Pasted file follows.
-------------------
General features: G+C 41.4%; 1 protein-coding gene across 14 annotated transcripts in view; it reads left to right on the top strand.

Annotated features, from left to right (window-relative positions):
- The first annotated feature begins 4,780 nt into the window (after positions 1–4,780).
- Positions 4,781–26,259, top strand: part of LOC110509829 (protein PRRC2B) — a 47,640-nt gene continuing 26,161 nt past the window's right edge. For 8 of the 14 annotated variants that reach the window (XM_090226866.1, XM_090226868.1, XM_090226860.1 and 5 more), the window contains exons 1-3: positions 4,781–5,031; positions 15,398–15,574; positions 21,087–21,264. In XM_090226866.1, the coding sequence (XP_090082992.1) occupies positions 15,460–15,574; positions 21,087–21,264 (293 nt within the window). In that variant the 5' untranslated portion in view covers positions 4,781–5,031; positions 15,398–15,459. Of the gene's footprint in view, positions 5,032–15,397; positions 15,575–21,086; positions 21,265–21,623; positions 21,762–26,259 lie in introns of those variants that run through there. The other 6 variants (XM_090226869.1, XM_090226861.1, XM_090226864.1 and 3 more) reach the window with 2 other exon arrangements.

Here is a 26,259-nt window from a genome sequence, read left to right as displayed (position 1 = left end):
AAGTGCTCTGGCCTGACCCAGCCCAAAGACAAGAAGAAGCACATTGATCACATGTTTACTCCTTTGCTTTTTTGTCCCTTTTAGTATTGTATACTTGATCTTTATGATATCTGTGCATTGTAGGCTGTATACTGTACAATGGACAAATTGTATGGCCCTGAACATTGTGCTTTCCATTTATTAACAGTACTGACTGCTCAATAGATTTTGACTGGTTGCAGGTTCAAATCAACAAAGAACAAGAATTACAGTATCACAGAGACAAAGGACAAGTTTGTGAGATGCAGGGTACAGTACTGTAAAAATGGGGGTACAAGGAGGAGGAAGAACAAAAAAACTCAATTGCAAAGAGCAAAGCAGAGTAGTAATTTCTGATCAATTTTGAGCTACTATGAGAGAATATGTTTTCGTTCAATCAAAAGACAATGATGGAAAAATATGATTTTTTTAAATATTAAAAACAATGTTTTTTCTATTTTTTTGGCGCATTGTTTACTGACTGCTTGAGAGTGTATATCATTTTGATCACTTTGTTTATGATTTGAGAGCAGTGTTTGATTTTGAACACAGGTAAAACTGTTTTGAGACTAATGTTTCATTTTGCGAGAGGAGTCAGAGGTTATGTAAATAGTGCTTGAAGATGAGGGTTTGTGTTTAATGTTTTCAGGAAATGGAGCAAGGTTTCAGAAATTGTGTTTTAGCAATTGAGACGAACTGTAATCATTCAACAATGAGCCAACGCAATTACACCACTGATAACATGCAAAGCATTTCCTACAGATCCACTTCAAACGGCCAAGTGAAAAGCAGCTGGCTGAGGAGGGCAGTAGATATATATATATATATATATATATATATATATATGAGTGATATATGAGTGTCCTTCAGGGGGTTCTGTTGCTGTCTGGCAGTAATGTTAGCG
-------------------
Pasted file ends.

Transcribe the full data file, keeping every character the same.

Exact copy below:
General features: G+C 41.4%; 1 protein-coding gene across 14 annotated transcripts in view; it reads left to right on the top strand.

Annotated features, from left to right (window-relative positions):
- The first annotated feature begins 4,780 nt into the window (after positions 1–4,780).
- Positions 4,781–26,259, top strand: part of LOC110509829 (protein PRRC2B) — a 47,640-nt gene continuing 26,161 nt past the window's right edge. For 8 of the 14 annotated variants that reach the window (XM_090226866.1, XM_090226868.1, XM_090226860.1 and 5 more), the window contains exons 1-3: positions 4,781–5,031; positions 15,398–15,574; positions 21,087–21,264. In XM_090226866.1, the coding sequence (XP_090082992.1) occupies positions 15,460–15,574; positions 21,087–21,264 (293 nt within the window). In that variant the 5' untranslated portion in view covers positions 4,781–5,031; positions 15,398–15,459. Of the gene's footprint in view, positions 5,032–15,397; positions 15,575–21,086; positions 21,265–21,623; positions 21,762–26,259 lie in introns of those variants that run through there. The other 6 variants (XM_090226869.1, XM_090226861.1, XM_090226864.1 and 3 more) reach the window with 2 other exon arrangements.

Here is a 26,259-nt window from a genome sequence, read left to right as displayed (position 1 = left end):
AAGTGCTCTGGCCTGACCCAGCCCAAAGACAAGAAGAAGCACATTGATCACATGTTTACTCCTTTGCTTTTTTGTCCCTTTTAGTATTGTATACTTGATCTTTATGATATCTGTGCATTGTAGGCTGTATACTGTACAATGGACAAATTGTATGGCCCTGAACATTGTGCTTTCCATTTATTAACAGTACTGACTGCTCAATAGATTTTGACTGGTTGCAGGTTCAAATCAACAAAGAACAAGAATTACAGTATCACAGAGACAAAGGACAAGTTTGTGAGATGCAGGGTACAGTACTGTAAAAATGGGGGTACAAGGAGGAGGAAGAACAAAAAAACTCAATTGCAAAGAGCAAAGCAGAGTAGTAATTTCTGATCAATTTTGAGCTACTATGAGAGAATATGTTTTCGTTCAATCAAAAGACAATGATGGAAAAATATGATTTTTTTAAATATTAAAAACAATGTTTTTTCTATTTTTTTGGCGCATTGTTTACTGACTGCTTGAGAGTGTATATCATTTTGATCACTTTGTTTATGATTTGAGAGCAGTGTTTGATTTTGAACACAGGTAAAACTGTTTTGAGACTAATGTTTCATTTTGCGAGAGGAGTCAGAGGTTATGTAAATAGTGCTTGAAGATGAGGGTTTGTGTTTAATGTTTTCAGGAAATGGAGCAAGGTTTCAGAAATTGTGTTTTAGCAATTGAGACGAACTGTAATCATTCAACAATGAGCCAACGCAATTACACCACTGATAACATGCAAAGCATTTCCTACAGATCCACTTCAAACGGCCAAGTGAAAAGCAGCTGGCTGAGGAGGGCAGTAGATATATATATATATATATATATATATATATATATGAGTGATATATGAGTGTCCTTCAGGGGGTTCTGTTGCTGTCTGGCAGTAATGTTAGCG